"Why are home supplies rising? The simple answer is that demand is falling. The University of Michigan has an index which measures the intention of people to buy a home in the near future. It is at its lowest level in 15 years. The National Association of Homebuilders Index which tracks a number of things but includes potential buying traffic in new home developments is also dropping dramatically in the last few months.
Bear markets begin when growth in real consumer spending peaks and beings to slow. I think I made the case above that consumer spending is going to face a real uphill battle as cash-out financing slows down, higher energy costs don't go away, higher interest rates translate into higher mortgage and credit card payments on top of legislation requiring higher minimum payments on credit card balances."
Texas Congressman Ron Paul
"If there were a 'housing hurricane,' it would be just like a real hurricane. You spend whatever people demand you spend and worry about it later. FANNIE MAE and FREDDIE MAC have a line of credit from the Treasury, and they would use it if they had to. And I'm sure other mortgage companies would qualify. Congress would do whatever they feel they have to do...There is no historical example where paper money has lasted for a long period of time. It works for a while until the trust in that money is totally undermined, and then it ends up in an economic calamity, for the most part, in runaway inflation or other serious dislocations."
Paul McCulley, PIMCO
"The end of the housing boom will come soon, we think, and when it does, sales volume in the property market will reverse wickedly. Housing prices don't crash, but volume of transactions does, as sellers refuse to face reality on pricing and buyers wait them out."
Peter Schiff, Euro Pacific Capital
"This week, as statistics revealed that China has surpassed Japan as the world's largest holder of foreign reserves, the U.S. Congress continues to threaten China with 27% tariffs on their exports to the U.S. The move, which is akin to a cornered gunman turning the pistol on himself and threatening to pull the trigger, reveals the extent to which American politicians fail to comprehend the true nature of the current Sino-U.S relationship.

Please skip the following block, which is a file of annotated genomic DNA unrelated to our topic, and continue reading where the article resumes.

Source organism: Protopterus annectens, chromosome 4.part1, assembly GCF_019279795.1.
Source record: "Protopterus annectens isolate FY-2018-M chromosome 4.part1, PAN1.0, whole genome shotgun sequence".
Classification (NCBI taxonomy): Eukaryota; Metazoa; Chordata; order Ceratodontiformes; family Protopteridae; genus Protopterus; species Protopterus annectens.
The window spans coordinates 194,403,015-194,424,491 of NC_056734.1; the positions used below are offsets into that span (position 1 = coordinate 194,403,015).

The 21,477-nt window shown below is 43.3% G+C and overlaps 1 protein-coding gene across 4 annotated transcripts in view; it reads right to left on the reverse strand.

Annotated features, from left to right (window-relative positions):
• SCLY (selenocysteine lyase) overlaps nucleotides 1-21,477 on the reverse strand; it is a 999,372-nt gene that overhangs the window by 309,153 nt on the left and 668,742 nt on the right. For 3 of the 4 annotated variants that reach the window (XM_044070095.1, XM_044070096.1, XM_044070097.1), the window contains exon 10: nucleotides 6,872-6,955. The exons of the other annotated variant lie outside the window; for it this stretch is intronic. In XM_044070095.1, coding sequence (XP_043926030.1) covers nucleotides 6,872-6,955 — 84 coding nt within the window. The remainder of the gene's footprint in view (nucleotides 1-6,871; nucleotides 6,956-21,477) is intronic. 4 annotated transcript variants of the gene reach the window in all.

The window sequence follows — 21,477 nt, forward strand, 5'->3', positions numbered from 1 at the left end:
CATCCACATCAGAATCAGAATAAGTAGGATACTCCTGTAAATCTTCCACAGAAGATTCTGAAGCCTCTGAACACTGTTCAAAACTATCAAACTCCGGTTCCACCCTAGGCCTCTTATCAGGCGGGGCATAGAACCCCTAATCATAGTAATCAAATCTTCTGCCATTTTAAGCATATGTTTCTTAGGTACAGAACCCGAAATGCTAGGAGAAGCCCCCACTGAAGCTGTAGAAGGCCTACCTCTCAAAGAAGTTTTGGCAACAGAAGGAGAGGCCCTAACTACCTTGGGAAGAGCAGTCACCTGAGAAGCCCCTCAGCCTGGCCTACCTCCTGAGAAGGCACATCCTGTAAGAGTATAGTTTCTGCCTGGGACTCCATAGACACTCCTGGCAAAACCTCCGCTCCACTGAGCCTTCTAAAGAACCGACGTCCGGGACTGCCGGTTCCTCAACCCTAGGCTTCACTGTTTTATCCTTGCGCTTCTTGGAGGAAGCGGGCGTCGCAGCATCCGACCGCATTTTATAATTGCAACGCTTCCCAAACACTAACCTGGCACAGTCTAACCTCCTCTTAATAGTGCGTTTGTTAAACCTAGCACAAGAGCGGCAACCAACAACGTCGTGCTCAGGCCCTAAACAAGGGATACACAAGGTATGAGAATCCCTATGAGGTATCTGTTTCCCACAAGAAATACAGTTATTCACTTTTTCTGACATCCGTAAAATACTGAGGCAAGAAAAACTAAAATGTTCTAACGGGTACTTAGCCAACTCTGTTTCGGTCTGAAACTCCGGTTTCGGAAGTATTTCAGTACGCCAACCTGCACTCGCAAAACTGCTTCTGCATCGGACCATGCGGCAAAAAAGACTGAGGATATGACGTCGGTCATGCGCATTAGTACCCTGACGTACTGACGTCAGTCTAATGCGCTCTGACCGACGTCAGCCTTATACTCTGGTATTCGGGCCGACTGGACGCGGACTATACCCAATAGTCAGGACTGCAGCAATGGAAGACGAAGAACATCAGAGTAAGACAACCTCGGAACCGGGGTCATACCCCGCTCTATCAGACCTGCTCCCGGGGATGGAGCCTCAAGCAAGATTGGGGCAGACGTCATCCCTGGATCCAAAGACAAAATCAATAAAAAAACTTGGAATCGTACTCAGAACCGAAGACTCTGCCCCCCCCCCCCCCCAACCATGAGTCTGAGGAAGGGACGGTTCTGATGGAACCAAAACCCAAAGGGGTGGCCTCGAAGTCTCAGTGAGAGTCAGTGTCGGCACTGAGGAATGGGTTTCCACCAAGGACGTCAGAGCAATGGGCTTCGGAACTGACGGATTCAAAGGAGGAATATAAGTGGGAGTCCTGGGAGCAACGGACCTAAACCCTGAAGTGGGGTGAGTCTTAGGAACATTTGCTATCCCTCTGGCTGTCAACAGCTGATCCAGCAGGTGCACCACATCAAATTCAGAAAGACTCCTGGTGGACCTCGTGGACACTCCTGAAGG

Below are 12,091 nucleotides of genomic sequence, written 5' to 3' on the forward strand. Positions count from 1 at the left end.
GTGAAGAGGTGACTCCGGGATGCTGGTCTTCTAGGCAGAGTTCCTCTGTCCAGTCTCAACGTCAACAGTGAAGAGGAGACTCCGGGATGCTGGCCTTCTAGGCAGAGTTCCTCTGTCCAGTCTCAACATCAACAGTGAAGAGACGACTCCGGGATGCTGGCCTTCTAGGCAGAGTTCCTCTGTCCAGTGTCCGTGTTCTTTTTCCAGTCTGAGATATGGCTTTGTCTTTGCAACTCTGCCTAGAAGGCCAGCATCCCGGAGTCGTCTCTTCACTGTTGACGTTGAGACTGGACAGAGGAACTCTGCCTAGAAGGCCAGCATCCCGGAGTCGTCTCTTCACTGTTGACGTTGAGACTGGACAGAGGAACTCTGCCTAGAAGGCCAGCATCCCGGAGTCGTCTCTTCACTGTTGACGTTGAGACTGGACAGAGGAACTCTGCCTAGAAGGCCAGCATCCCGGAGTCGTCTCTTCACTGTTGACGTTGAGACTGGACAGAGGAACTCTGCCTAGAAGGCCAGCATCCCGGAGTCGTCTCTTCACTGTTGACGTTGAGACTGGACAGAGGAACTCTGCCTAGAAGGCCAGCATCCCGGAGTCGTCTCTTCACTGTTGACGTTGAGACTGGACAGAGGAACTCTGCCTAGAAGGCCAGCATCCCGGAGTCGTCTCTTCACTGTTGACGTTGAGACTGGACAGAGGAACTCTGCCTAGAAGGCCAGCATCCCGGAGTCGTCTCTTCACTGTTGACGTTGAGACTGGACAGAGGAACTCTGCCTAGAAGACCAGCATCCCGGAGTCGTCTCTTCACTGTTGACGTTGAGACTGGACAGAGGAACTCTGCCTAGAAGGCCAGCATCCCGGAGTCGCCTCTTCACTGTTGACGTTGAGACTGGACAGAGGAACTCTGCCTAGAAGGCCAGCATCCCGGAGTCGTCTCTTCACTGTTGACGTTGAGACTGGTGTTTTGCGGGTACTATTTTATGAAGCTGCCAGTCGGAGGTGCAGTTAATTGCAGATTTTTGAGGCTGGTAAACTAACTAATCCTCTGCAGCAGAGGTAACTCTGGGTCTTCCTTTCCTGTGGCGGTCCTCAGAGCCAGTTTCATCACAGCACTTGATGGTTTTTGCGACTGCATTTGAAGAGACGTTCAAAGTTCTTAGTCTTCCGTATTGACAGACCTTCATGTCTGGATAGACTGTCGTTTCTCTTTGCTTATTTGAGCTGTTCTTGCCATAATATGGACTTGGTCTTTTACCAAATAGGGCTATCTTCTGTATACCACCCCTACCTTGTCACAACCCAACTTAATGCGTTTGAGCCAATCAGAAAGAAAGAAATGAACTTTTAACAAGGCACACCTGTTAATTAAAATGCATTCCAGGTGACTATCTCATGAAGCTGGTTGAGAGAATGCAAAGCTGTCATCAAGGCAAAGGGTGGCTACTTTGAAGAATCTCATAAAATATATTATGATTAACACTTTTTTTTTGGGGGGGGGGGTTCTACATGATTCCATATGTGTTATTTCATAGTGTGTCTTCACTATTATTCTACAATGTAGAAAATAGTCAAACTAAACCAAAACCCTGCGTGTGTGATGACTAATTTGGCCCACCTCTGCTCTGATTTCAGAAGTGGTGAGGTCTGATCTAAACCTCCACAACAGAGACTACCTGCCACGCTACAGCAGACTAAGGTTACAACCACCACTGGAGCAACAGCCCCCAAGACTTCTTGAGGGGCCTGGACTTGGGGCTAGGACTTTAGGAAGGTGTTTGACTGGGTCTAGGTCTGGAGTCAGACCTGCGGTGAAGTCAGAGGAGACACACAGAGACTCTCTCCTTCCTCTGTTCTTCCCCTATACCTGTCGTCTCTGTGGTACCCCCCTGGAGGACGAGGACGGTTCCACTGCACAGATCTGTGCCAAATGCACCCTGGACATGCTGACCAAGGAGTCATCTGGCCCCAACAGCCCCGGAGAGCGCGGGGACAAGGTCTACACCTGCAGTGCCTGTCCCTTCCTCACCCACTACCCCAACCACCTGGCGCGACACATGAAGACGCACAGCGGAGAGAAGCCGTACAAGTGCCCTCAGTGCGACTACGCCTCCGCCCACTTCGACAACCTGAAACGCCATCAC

In desperate need of capital, America is hardly in a position to insult those providing it, or dictate the terms by which they do so. However, the latest tough talk on China comes shortly after Congressional action which blocked key purchases of American assets by foreign interests. Such posturing sends a very dangerous message to our creditors. If as a nation we have decided to sell off our cows to pay for imported milk, we can not complain when our trading partners actually show up to collect the animals.
As a result of the unprecedented foreign-financed consumption binge in the U.S., it is likely that nearly every major U.S. asset will ultimately pass into foreign control, including most companies in the S&P 500 and trophy properties in major U.S. cities. As America lacks the industrial capacity necessary to redeem its IOU's with actual consumer goods, access to capital goods and domestic assets is all that gives its currency value. Restrictions on the ability to acquire such assets will diminish foreign interest in accepting dollars in exchange for exports, and will dissuade foreign governments from holding huge reserves of dollars that they cannot hope to spend."
Paul Kasriel, Northern Trust Company
"Again, so what if mortgage defaults are on the rise? No biggie except that U.S. commercial banks have a record exposure to the mortgage market. About 62% of bank earning assets are mortgage-related. (I do not have access to the data to determine what part of this mortgage exposure pertains to commercial properties). What I'm driving at here is the potential for a bust in housing to cripple the banking system. History tells us that a crippled banking system renders central banks less potent in combating economic downturns and promoting robust recoveries. In other words, if a housing bust led to large credit losses to the banking system, Chairman Bernanke could cut the fed funds rate to 1% and be surprised that a low interest rate did not have the same magic for him as it had for his predecessor."
James Grant, Grant's Interest Rate Observer
"There are more values in your hotel mini-bar than in the U.S. bond market."
Eric Andrews, Financial Sense University
"In 2008, the first Boomers will begin retirement and sell their stocks, bonds, and other paper promises into the market to pay for rent, health care, and gasoline. Who will buy them? The younger generation makes far less per hour, and even if their wages were equal, there are not enough of them to offset a 30-year supply of selling pressure. Worse, as their selling drives the market down, no one could buy even if they wanted to, because who would buy a stock when the tide of the market will sink for 30 years? Our Generational Transfer problem can be mostly righted by canceling Medicare and increasing the Social Security retirement age to well over 70. Not so the stock and paper markets."
I. M. Vronsky, Gold-Eagle
"Gold & Silver Equities' fantastic performance in the last 5 years will slowly mesmerize and galvanize investor attention to the point Gold Fever contagion will spread through the world -- as frantic investors seek to place their hard earned savings in vehicles demonstrating intrinsic value and high liquidity...like gold and silver equities."